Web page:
You cannot be too gentle, you cannot be too kind. Shun even to appear harsh in your treatment of others.
If anyone is in hell, it is not because God has imprisoned him there, but because that is where he himself has chosen to be. The lost in hell are self-condemned, self-enslaved; it has been rightly said that the doors of hell are locked in the inside.
You must bear the spiritual infirmities of your brother gladly, and without annoyance. For when someone is physically ill, we are not only not annoyed with him, but we are exemplary in our care of him; we should also set an example in cases of spiritual illness.
Anonymous asked: What are your views on pacifism?
I actually don’t think pacifism is for everyone. I think its power rests in symbolism i.e. when those in privilege lay down their lives in downward mobility and solidarity with those who are under attack. Like, I don’t think I’d be one of the ones throwing molotovs at riot police, but I’d be helping dearrest for sure. I think nonviolent tactics work more often than violent, but that’s just a tactical opinion, I don’t judge people who out of desperation don’t see anything else (i.e. legitimately oppressed people, not 2nd amendment Christians). There’s critiques of nonviolence I have to take seriously, like that Stokely Carmichael quote about oppressors not having a conscience and Arundhati Roy’s quote about a rainforest tribe having the right to defend themselves against deforestation since there’s no civil society out there to hear their cries.
I also think of Bonhoeffer’s participation in trying to assassinate Hitler, and how he asked God for forgiveness for turning his back on Christ. And Jesus standing under the accusations of the chief priests but remaining silent. These raise powerful questions too. So maybe I think pacifism is mandated for people who claim to follow Jesus, at the very least, but I couldn’t demand the same for people who aren’t, maybe there it’d have to be the whole diversity of tactics thing.
The Christian community, therefore, is that community that freely becomes oppressed, because they know that Jesus himself has defined humanity’s liberation in the context of what happens to the little ones. Christians join the cause of the oppressed in the fight for justice not because of some philosophical principle of “the Good” or because of a religious feeling of sympathy for people in prison. Sympathy does not change the structures of injustice. The authentic identity of Christians with the poor is found in the claim which the Jesus-encounter lays upon their own life-style, a claim that connects the word “Christian” with the liberation of the poor. Christians fight not for humanity in general but for themselves and out of their love for concrete human beings.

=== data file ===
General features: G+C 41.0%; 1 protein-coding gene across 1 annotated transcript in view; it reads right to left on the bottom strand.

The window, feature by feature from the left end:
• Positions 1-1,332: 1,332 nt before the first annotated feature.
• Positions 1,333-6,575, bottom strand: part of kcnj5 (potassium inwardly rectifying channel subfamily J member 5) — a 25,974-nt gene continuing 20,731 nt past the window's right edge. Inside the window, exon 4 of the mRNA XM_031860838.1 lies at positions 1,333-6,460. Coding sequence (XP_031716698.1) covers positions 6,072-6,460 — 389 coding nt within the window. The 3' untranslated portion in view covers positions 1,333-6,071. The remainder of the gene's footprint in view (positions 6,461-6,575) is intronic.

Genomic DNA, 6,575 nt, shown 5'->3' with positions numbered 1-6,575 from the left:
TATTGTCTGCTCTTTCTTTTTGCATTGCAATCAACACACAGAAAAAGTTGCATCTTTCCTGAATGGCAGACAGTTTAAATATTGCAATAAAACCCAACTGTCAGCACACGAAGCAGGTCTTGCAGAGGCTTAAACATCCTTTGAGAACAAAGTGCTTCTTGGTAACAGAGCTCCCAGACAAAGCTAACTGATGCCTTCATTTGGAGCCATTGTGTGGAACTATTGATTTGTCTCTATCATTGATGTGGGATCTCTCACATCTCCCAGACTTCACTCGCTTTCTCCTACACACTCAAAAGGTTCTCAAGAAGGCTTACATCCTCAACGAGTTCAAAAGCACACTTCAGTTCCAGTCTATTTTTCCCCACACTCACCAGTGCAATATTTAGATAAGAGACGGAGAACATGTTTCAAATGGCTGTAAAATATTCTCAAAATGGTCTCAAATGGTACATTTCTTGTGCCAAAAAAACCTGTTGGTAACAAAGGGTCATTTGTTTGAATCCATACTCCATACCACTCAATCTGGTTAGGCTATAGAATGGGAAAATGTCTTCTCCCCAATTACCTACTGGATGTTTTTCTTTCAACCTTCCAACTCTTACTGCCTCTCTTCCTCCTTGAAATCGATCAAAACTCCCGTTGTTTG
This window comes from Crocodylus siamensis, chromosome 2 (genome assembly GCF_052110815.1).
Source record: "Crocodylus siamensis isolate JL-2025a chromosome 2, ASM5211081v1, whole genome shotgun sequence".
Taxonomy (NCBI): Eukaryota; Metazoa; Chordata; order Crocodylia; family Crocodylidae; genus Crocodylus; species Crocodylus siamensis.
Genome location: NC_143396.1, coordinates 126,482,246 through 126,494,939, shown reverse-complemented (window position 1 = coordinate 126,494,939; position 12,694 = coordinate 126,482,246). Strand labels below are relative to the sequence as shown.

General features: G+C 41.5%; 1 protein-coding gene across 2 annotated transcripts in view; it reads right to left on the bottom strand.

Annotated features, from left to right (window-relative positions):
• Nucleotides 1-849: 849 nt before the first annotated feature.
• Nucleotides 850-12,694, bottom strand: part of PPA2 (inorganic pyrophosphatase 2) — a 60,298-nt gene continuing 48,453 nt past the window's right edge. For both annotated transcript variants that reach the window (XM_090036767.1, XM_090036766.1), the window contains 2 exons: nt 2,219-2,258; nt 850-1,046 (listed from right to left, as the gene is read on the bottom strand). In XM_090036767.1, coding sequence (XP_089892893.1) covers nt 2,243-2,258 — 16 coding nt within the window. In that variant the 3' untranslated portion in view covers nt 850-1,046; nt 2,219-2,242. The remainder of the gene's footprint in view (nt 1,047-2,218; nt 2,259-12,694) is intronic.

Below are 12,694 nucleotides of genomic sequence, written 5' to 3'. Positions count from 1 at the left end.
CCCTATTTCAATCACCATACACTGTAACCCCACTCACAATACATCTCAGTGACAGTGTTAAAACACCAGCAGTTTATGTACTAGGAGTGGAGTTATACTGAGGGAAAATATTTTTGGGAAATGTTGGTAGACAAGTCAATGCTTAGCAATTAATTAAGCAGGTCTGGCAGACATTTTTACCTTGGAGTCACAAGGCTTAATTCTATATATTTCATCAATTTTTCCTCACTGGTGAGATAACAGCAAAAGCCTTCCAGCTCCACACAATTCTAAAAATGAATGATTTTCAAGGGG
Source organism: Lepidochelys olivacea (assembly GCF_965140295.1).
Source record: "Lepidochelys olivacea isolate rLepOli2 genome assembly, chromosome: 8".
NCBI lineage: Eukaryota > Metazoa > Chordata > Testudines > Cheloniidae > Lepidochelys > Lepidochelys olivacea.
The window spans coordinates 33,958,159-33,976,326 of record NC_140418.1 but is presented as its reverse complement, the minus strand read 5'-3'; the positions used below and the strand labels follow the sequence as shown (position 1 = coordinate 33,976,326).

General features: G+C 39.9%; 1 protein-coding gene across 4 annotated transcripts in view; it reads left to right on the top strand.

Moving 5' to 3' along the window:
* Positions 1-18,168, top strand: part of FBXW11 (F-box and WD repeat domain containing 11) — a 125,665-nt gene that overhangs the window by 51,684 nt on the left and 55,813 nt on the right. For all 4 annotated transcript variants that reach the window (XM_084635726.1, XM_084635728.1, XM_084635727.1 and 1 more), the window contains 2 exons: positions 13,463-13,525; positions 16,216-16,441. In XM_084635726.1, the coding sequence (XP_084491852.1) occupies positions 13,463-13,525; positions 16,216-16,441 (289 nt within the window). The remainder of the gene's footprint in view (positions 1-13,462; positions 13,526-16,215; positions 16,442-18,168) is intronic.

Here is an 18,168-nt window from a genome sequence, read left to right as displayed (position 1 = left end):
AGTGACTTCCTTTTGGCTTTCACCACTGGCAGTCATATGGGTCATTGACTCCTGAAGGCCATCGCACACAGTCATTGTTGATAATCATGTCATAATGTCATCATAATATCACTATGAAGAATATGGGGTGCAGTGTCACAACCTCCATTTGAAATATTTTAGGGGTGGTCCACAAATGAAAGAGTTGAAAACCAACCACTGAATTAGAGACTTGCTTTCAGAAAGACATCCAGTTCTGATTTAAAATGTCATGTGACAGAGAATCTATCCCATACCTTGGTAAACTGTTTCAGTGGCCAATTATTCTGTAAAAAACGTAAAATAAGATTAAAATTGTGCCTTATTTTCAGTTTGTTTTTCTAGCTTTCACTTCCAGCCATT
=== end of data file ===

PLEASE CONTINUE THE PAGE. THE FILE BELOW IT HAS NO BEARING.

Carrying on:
"When I was about 20 years old, I met an old pastor’s wife who told me that when she was young and had her first child, she didn’t believe in striking children, although spanking kids with a switch pulled from a tree was standard punishment at the time. But one day, when her son was four or five, he did something that she felt warranted a spanking–the first in his life. She told him that he would have to go outside himself and find a switch for her to hit him with.
The boy was gone a long time. And when he came back in, he was crying. He said to her, “Mama, I couldn’t find a switch, but here’s a rock that you can throw at me.”
All of a sudden the mother understood how the situation felt from the child’s point of view: that if my mother wants to hurt me, then it makes no difference what she does it with; she might as well do it with a stone.
And the mother took the boy into her lap and they both cried. Then she laid the rock on a shelf in the kitchen to remind herself forever: never violence. And that is something I think everyone should keep in mind. Because if violence begins in the nursery one can raise children into violence.”